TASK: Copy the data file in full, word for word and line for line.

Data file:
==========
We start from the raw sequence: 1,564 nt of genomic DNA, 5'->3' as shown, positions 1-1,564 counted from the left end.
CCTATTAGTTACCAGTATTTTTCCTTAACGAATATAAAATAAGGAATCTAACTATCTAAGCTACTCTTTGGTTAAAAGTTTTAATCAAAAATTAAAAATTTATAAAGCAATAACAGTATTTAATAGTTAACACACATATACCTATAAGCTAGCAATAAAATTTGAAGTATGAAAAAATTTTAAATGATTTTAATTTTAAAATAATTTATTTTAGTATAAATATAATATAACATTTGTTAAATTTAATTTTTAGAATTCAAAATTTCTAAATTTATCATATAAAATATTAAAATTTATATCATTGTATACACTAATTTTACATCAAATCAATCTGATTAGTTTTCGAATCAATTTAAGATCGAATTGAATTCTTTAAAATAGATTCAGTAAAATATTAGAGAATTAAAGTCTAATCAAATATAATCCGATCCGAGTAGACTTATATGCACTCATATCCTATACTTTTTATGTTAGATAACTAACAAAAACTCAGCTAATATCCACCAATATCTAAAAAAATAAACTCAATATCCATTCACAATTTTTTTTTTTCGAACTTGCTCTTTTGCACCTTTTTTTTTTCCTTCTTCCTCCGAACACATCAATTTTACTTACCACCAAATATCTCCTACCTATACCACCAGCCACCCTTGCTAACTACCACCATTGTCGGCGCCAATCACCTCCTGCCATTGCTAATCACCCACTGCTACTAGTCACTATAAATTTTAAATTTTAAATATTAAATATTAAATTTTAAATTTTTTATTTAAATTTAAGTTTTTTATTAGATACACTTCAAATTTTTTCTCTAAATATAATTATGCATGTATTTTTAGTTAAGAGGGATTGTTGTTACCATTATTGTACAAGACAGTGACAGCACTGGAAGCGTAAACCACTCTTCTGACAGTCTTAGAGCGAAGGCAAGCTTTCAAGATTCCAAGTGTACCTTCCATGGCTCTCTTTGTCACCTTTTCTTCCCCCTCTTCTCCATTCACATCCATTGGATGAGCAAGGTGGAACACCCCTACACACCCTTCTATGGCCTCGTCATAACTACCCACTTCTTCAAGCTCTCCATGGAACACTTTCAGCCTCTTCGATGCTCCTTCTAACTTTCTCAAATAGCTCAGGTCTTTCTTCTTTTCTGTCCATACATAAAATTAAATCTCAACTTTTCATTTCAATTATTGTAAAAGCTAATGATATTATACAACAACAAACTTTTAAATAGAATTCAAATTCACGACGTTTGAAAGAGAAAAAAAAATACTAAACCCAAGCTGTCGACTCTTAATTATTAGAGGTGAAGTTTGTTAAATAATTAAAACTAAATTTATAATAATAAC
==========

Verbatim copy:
We start from the raw sequence: 1,564 nt of genomic DNA, 5'->3' as shown, positions 1-1,564 counted from the left end.
CCTATTAGTTACCAGTATTTTTCCTTAACGAATATAAAATAAGGAATCTAACTATCTAAGCTACTCTTTGGTTAAAAGTTTTAATCAAAAATTAAAAATTTATAAAGCAATAACAGTATTTAATAGTTAACACACATATACCTATAAGCTAGCAATAAAATTTGAAGTATGAAAAAATTTTAAATGATTTTAATTTTAAAATAATTTATTTTAGTATAAATATAATATAACATTTGTTAAATTTAATTTTTAGAATTCAAAATTTCTAAATTTATCATATAAAATATTAAAATTTATATCATTGTATACACTAATTTTACATCAAATCAATCTGATTAGTTTTCGAATCAATTTAAGATCGAATTGAATTCTTTAAAATAGATTCAGTAAAATATTAGAGAATTAAAGTCTAATCAAATATAATCCGATCCGAGTAGACTTATATGCACTCATATCCTATACTTTTTATGTTAGATAACTAACAAAAACTCAGCTAATATCCACCAATATCTAAAAAAATAAACTCAATATCCATTCACAATTTTTTTTTTTCGAACTTGCTCTTTTGCACCTTTTTTTTTTCCTTCTTCCTCCGAACACATCAATTTTACTTACCACCAAATATCTCCTACCTATACCACCAGCCACCCTTGCTAACTACCACCATTGTCGGCGCCAATCACCTCCTGCCATTGCTAATCACCCACTGCTACTAGTCACTATAAATTTTAAATTTTAAATATTAAATATTAAATTTTAAATTTTTTATTTAAATTTAAGTTTTTTATTAGATACACTTCAAATTTTTTCTCTAAATATAATTATGCATGTATTTTTAGTTAAGAGGGATTGTTGTTACCATTATTGTACAAGACAGTGACAGCACTGGAAGCGTAAACCACTCTTCTGACAGTCTTAGAGCGAAGGCAAGCTTTCAAGATTCCAAGTGTACCTTCCATGGCTCTCTTTGTCACCTTTTCTTCCCCCTCTTCTCCATTCACATCCATTGGATGAGCAAGGTGGAACACCCCTACACACCCTTCTATGGCCTCGTCATAACTACCCACTTCTTCAAGCTCTCCATGGAACACTTTCAGCCTCTTCGATGCTCCTTCTAACTTTCTCAAATAGCTCAGGTCTTTCTTCTTTTCTGTCCATACATAAAATTAAATCTCAACTTTTCATTTCAATTATTGTAAAAGCTAATGATATTATACAACAACAAACTTTTAAATAGAATTCAAATTCACGACGTTTGAAAGAGAAAAAAAAATACTAAACCCAAGCTGTCGACTCTTAATTATTAGAGGTGAAGTTTGTTAAATAATTAAAACTAAATTTATAATAATAAC